And I (Hattie) have undergone a strikingly similar experience; my mother informed me of my true parentage when I was 14, and it was, as they say, irrevocable. My mother’s then-husband had waited until they divorced to permit her to tell me, and the revelation of his not being my biological father clarified an overwhelming amount of issues between us. For a multitude of reasons—his background, my personality and beliefs, our lack of biological connection—the cards were stacked against our having a conventional, loving father-daughter relationship. And we didn’t.
One of the greatest tragedies of donor conception is the loss of belonging: to family, to a culture. Essentially, one becomes malleable like an infant. I crave a home. I see myself as I travel in many directions—doing anything in order to find one.
Through the storytelling of other donor-conceived individuals, and scientific research pertaining to third-party reproduction and genetics, I have discovered that my situation is by no means unique, and I now understand the scientific explanations as to why my social father and I—up to a certain point—were unable to bond. It is natural for me to desire my father, for evolution has blessed those that secure such a bond with better survival rates.
The lack of my biological father’s presence is a devastating reality, a burden I will likely bare my entire existence. And now, knowing the truth of my conception, when I remember my past I remember everything that was absent from it.
Team Elton, and the media that surround them, seem to think that this discussion is about gay parents. Team Dolce and Gabbana are instead trying to draw attention to missing parents. And to what should be the horror of millions, Team Elton is literally promoting the obliteration of mothers—not through vilification, but by pretending they don’t even exist.
Dolce and Gabbana, on the other hand, have recently unveiled two campaigns celebrating women and motherhood. And while this emphasis is unprecedented in the world of fashion, it seems a most rational tribute; these men spend hours designing garments made specifically to compliment women’s bodies; their hands—measuring and configuring—are constantly in proximity to a female figure. While fitting bustiers to real women’s bodies the last 30 years, perhaps Stefano or Domenico once considered to themselves, “Hmm, I wonder what these breast things are for?”
“I’m Sicilian and I grew up in a traditional family, made up of a mother, a father and children. I am very well aware that there are other types of families and they are as legitimate as the one I’ve known,” says Dolce, attempting consolation amid the uproar against he and his business partner. Currently, the family dynamic that has proved the healthiest and most successful has been the traditional one, and that of Dolce’s experience: A mother, a father, and ensuing offspring from the sexual and social union of the two sexually complimentary parents.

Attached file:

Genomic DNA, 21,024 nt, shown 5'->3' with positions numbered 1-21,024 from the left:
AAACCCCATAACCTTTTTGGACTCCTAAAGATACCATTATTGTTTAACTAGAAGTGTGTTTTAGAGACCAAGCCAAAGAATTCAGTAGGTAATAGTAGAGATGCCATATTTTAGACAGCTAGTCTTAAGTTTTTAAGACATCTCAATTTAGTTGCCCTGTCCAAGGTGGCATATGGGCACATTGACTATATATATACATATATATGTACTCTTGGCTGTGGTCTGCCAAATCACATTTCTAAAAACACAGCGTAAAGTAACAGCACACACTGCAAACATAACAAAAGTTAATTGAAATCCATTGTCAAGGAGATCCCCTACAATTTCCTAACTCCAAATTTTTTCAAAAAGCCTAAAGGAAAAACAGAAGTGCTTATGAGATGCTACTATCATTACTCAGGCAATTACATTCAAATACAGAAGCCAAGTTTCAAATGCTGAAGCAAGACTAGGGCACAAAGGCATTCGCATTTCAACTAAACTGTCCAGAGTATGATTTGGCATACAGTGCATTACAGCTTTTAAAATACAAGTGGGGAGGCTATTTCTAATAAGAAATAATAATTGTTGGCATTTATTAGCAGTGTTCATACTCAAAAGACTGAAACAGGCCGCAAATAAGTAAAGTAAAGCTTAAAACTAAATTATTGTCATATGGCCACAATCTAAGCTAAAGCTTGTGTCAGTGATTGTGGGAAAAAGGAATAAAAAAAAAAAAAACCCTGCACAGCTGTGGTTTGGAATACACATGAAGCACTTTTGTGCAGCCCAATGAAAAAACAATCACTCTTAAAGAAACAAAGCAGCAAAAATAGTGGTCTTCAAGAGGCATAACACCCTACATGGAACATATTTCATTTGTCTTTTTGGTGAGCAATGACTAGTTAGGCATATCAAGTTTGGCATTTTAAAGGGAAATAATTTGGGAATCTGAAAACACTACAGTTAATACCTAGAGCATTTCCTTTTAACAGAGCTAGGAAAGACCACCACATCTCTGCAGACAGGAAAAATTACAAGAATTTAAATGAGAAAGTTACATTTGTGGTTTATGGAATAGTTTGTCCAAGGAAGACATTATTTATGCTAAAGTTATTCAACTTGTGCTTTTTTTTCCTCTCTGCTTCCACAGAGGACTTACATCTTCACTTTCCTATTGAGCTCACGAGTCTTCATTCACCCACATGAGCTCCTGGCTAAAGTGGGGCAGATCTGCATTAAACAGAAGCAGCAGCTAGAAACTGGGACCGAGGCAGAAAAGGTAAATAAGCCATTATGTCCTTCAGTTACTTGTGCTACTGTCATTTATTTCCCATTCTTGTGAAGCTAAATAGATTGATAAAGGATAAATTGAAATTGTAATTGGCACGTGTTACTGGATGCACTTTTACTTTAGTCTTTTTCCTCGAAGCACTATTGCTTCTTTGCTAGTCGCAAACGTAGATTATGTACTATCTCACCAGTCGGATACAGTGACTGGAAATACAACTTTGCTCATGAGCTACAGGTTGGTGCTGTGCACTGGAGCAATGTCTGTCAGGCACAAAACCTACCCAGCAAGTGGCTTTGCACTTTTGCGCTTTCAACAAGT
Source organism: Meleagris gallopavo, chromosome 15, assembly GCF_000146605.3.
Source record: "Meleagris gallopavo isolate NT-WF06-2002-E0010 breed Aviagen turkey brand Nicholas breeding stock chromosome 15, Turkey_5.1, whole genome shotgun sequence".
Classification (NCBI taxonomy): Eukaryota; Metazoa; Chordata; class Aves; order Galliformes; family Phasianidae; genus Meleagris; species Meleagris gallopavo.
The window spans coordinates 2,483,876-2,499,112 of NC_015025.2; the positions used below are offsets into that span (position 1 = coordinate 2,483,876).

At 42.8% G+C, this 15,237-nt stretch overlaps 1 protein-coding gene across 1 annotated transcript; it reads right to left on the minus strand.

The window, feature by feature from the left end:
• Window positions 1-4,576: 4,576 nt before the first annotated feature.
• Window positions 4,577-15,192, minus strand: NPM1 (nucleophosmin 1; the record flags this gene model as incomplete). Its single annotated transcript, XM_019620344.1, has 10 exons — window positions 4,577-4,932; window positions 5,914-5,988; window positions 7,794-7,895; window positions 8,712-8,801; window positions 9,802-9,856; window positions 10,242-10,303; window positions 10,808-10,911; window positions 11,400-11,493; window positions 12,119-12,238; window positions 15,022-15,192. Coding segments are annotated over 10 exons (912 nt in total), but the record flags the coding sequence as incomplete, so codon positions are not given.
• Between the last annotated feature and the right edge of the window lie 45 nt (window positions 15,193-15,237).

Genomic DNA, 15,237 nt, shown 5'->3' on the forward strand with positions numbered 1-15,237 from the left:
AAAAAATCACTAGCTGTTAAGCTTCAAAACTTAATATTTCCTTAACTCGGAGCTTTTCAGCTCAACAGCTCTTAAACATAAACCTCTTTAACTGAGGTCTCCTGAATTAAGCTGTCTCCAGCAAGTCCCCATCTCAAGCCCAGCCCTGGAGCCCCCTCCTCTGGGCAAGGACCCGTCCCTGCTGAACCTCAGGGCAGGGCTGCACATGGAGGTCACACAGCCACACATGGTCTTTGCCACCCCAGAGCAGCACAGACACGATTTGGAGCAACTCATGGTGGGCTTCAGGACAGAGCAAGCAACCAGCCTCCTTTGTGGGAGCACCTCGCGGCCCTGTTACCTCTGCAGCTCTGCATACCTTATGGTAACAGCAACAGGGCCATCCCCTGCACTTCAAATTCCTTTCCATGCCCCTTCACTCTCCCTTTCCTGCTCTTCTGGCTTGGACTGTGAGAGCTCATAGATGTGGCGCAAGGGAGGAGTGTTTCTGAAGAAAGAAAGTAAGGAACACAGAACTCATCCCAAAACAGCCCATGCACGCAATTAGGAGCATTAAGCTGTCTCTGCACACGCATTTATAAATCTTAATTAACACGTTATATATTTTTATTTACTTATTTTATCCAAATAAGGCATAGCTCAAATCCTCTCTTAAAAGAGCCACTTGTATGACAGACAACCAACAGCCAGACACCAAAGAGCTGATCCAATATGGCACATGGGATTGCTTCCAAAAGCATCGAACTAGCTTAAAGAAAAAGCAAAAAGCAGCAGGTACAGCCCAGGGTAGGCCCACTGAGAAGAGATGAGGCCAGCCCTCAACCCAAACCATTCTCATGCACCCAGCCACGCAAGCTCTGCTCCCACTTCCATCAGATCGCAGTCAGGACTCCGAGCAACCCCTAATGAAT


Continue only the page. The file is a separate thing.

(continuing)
In the study “My Daddy’s Name Is Donor,” it was found that, “Regarding troubling outcomes, even with controls, the offspring of lesbian couples who used a sperm donor to conceive appear more than twice as likely as those raised by their biological parents to report struggling with substance abuse,” an alarming result displaying the reality of being raised without both genetic parents.
Some suggest that spending more money on making children means that they are more loved. Our children are definitively wanted, they say.
“The baby doesn’t care anything about the money,” says marriage and family therapist Nancy Verrier, regarding the issues surrounding surrogacy. “That’s not what hurts the baby. The baby is hurt by the separation, by the loss of that mother that it knows.” This ever-present realization of loss remains with both mother and child throughout their lives. Nature has ensured that mothers and children attach to one another, as it is a trait necessary to our survival; without motivation to love or instinctively care for her child, why would a mother protect her children from potential danger? She wouldn’t, and that would have heralded the end of our species. With this biological connection so immediate and meaningful, why doesn’t society view maintenance of that connection as more imperative?
Dolce and Gabbana are realists whose daily work consumes their time with raw natural materials. They work hard to understand the practical applications and limitations of tangible things—silks, leathers, jewels, studs. As masters of their art, they know what is possible, and what is foolish to attempt. They owe their success to their understanding, appreciation, and honoring of the human body.
Growing up donor-conceived, it has been a great struggle to comply with the commandment “Honor thy mother and thy father,” because in order to obey the desires of one parent we must agree to the obliteration of the other. We plead, we beg: let us honor both our mothers and fathers as essential and irreplaceable.
Thank you, Domenico and Stefano, for your bravery.